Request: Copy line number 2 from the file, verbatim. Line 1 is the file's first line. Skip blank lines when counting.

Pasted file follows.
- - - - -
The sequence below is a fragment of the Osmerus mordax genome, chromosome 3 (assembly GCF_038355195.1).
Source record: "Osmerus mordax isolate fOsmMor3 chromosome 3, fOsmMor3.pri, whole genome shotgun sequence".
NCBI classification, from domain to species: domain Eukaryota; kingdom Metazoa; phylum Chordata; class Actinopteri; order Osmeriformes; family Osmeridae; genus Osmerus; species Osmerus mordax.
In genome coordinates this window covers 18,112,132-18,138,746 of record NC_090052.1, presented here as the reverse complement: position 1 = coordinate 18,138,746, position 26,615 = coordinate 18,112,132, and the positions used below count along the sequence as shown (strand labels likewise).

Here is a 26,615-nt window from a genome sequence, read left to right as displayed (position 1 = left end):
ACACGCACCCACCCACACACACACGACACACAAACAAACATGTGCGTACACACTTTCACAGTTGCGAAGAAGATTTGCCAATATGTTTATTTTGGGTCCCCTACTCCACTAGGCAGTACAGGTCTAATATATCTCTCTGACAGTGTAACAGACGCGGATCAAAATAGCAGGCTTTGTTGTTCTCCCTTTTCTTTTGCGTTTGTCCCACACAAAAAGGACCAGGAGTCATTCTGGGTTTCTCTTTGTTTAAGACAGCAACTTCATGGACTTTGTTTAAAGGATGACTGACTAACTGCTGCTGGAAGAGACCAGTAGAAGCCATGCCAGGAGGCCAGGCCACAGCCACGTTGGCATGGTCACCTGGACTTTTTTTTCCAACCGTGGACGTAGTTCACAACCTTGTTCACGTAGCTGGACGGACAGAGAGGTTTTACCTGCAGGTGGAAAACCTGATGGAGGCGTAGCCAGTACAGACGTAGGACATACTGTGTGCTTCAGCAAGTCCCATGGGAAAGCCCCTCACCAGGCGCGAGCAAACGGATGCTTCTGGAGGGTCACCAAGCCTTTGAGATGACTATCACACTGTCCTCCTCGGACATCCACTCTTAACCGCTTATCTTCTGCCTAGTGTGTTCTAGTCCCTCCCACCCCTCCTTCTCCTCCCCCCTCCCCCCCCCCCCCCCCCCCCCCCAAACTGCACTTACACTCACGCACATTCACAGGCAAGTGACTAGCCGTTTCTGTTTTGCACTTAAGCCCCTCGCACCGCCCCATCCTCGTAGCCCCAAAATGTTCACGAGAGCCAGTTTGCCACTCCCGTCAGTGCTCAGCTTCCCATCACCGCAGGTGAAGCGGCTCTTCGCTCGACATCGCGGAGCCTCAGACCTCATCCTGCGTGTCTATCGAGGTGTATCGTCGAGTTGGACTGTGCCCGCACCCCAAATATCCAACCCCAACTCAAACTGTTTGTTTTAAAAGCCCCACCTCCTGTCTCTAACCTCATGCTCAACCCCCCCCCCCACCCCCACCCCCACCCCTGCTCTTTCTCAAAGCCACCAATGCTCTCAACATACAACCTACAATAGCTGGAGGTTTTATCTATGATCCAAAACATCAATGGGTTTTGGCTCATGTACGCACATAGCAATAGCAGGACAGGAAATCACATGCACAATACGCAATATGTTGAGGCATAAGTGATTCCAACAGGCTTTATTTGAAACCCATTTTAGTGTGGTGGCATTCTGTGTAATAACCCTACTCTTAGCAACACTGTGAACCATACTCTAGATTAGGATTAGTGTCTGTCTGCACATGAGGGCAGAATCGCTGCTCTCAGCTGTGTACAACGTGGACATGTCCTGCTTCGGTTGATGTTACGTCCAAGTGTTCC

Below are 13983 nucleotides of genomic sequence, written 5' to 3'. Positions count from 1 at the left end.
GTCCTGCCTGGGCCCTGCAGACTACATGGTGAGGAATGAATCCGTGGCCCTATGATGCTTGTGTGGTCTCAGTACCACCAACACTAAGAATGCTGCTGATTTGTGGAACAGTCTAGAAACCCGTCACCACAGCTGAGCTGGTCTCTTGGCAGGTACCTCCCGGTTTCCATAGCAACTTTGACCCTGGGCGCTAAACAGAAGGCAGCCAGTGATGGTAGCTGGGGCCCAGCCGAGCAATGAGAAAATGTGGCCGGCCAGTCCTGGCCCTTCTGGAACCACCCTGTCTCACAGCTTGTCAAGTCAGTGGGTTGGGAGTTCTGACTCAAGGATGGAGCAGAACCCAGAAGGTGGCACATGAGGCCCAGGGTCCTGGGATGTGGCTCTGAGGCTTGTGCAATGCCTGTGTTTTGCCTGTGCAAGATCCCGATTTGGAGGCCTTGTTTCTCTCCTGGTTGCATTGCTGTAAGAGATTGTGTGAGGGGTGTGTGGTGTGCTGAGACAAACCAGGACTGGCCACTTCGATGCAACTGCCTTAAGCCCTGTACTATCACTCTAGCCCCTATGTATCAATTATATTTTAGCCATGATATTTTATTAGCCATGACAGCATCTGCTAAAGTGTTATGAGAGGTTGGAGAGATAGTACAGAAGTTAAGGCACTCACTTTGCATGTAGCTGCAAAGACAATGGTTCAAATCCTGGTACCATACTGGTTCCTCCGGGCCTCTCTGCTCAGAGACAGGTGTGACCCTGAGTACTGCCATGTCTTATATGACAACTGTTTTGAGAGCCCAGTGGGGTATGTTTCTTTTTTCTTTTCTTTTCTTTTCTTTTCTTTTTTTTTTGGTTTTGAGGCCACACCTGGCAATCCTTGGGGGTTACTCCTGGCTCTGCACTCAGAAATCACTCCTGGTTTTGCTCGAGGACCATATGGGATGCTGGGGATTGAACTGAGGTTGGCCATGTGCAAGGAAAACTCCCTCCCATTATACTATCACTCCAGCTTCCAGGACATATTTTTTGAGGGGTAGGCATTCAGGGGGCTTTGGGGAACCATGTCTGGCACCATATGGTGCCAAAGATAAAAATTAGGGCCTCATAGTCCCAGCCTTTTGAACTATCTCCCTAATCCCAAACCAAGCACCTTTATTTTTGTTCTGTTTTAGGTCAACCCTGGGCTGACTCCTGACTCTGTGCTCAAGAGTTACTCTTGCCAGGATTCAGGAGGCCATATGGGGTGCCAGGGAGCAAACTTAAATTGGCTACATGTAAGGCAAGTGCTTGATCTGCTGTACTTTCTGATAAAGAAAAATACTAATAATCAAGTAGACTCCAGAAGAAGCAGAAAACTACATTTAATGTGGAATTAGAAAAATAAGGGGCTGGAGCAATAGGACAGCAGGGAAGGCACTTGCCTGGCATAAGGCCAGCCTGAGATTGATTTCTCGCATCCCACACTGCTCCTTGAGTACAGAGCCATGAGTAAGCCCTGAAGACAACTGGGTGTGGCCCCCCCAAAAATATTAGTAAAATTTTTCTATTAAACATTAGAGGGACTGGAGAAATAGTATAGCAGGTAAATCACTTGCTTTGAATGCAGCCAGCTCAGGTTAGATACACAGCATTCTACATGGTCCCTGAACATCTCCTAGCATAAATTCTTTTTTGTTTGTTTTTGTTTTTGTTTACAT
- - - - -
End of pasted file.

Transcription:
Source record: "Osmerus mordax isolate fOsmMor3 chromosome 3, fOsmMor3.pri, whole genome shotgun sequence".